Interpreting Regimental Histories
Eric Wittenberg and Brett Schulte have recently posted on their interests in unit histories. I’ve learned of a number of titles as a result that I will hopefully have a chance to check out at some point. While I enjoy reading older titles I much prefer the more recent studies which address a wider range of questions and are written by historians who tend to apply more analytical rigor to their subject. Earlier unit histories tended to be written by veterans of the unit or someone close to a veteran and concentrated on personal accounts and unit reunions. They are a fascinating and indispensible window into the postwar years as the connections forged during the war continued to bring together the remaining members of the unit. An example of this is Milton A. Embick’s History of the 3rd Division 9th Corps, Army of the Potomac (I have a first edition  that is signed by Embick.)
My point today is to remind readers that many of these books were published to address ongoing disputes between individual units surrounding broader questions of victory and defeat on the battlefield. I’ve been dealing with this issue in my research on the Crater and have devoted an entire chapter on the postwar feud between Virginians, North and South Carolinians, Alabamians, and Georgians. As in the case of Gettysburg, Virginians established themselves as central figures in the first batch of postwar Crater accounts by arguing that they alone were responsible for victory on July 30, 1864. By the 1880’s veterans outside the Commonwealth cried foul as they struggled to establish their own accounts alongside those in Virginia who monopolized some of the more popular publications such as the Southern Historical Society Papers. If you read regimental histories from veterans of these states which address the Crater you will notice a wide range of interpretation of this battle. South Carolinians from Elliott’s brigade argue that the men who survived the initial explosion had regrouped by the time of Mahone’s counterattack thus minimizing the importance of Virginia’s involvement in resecuring the salient. DeWitt B. Stone’s edited collection (Wandering to Glory) of accounts of South Carolinians from Evans’s Brigade includes postwar accounts, but only hints at the ongoing disputes. Without a more complete picture of this background it is very difficult to make sense of these important discrepancies. A richer understanding of this background renders some of these accounts highly suspect. Unit histories from North Carolinians argued that their participation in the counterattack played as integral a role in resecuring the salient as the Virginians. Probably the most controversial question surrounding the Crater after the war was the timing of Mahone’s Virginians counterattack. The standard account is 9 a.m., but you will find regimental studies that place the attack anywhere between 8 a.m. and 1 p.m. Perhaps the most popular unit study of the battle is the recently reprinted War Talks of Confederate Veterans (1892-reprint by Morningside Books) by George Bernard. Bernard fought in Mahone’s Virginia brigade and was a leader in the A. P. Hill Camp of Confederate Veterans, which commissionend him to take on this study. The book brings together Bernard’s own public addresses plus accounts from others who served in the brigade. The purpose of the book was to finally settle some of the disputes brought up in unit histories from outside the state, including the timing of Mahone’s attack, the role Mahone played in the attack, and the overall credit accorded specifically to Mahone’s Virginians. The National Park Service used Bernard’s book for their historical markers which were placed on the Crater battlefield in 1936.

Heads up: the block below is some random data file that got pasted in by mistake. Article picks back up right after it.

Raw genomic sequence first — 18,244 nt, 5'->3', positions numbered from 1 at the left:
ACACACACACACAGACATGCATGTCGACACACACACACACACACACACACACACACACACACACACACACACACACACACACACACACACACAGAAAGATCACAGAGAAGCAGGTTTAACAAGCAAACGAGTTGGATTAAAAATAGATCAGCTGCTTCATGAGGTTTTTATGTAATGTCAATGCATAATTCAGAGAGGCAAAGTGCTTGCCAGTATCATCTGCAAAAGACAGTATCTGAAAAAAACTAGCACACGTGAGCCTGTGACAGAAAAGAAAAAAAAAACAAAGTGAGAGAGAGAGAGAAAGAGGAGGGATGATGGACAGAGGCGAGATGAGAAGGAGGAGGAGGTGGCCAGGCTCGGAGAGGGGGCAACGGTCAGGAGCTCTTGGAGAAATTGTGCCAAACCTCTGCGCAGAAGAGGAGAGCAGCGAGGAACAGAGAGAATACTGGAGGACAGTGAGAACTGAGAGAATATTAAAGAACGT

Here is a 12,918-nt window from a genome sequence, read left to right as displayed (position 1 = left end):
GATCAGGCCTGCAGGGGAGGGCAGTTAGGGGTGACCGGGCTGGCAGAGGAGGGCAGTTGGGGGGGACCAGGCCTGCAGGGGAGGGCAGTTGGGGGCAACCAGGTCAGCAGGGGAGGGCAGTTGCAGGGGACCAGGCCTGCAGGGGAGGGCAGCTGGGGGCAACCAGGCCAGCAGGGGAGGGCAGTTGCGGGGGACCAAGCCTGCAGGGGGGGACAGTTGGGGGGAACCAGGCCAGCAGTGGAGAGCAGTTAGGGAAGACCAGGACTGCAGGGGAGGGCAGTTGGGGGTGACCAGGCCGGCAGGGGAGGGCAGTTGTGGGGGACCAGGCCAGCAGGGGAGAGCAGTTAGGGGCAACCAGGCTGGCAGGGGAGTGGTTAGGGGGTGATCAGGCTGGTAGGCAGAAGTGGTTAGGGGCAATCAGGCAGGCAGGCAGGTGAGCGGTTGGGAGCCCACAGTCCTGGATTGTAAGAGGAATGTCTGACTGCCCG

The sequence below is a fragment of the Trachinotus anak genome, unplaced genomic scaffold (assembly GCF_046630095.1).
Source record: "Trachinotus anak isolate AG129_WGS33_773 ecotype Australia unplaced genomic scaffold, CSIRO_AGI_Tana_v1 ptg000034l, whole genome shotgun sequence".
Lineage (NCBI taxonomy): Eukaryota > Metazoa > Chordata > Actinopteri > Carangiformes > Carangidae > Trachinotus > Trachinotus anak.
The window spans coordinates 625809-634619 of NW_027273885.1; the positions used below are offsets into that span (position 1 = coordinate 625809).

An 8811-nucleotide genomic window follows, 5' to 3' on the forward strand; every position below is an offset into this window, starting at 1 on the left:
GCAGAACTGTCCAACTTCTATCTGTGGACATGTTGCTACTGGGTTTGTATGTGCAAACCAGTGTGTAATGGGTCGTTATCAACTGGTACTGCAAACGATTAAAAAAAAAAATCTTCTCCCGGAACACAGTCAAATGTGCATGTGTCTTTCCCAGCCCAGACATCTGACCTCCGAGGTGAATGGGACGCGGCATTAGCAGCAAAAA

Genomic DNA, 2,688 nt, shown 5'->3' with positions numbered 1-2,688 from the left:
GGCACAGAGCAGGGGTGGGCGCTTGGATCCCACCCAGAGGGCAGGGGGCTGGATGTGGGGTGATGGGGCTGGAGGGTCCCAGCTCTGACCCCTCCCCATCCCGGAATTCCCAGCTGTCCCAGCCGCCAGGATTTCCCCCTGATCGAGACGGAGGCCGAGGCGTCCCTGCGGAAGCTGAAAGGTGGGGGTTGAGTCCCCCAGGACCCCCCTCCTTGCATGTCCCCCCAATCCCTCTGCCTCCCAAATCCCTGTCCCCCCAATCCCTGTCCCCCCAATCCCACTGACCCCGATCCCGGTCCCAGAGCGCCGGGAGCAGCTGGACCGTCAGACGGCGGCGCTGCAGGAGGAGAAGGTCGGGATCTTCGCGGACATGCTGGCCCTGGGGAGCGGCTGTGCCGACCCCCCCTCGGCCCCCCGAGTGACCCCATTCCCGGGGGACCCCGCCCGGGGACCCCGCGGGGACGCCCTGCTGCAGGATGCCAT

Early unit histories are wonderful sources of information if they are interpreted properly.